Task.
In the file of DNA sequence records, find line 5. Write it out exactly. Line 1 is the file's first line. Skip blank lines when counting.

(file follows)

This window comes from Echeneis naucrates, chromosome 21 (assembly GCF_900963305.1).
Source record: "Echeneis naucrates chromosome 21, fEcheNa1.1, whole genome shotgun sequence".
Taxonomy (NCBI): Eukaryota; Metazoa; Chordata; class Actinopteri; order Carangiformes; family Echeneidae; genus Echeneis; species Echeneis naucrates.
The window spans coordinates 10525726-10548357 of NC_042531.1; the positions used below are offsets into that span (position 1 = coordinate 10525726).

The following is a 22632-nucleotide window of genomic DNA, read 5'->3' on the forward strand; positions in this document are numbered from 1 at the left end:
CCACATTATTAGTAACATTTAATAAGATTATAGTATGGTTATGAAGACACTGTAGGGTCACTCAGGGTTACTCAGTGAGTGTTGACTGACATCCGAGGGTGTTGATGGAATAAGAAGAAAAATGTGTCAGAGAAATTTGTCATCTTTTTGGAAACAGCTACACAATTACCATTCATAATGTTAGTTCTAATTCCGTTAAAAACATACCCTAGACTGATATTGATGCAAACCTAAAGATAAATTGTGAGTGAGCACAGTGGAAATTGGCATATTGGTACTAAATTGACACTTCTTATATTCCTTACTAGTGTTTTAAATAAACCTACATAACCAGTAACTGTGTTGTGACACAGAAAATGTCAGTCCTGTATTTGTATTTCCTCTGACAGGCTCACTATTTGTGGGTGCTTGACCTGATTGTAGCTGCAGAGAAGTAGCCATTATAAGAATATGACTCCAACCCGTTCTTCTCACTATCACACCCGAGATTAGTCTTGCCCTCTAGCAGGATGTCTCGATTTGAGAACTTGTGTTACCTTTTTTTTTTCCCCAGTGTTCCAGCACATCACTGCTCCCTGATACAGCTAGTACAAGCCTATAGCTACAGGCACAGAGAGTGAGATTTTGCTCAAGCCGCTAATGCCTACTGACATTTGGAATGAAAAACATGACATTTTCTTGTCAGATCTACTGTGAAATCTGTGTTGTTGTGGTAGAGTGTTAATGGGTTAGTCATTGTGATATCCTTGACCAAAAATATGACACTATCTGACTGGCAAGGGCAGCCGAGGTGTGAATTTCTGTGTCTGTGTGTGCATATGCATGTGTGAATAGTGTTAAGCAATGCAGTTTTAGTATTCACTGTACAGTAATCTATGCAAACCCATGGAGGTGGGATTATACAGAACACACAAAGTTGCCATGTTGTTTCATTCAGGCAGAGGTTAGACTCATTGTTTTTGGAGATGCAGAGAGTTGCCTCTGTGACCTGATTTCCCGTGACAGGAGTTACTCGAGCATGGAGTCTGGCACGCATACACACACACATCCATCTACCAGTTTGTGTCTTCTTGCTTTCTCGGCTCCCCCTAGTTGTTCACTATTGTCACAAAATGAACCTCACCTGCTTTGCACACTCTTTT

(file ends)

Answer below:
The following is a 22632-nucleotide window of genomic DNA, read 5'->3' on the forward strand; positions in this document are numbered from 1 at the left end: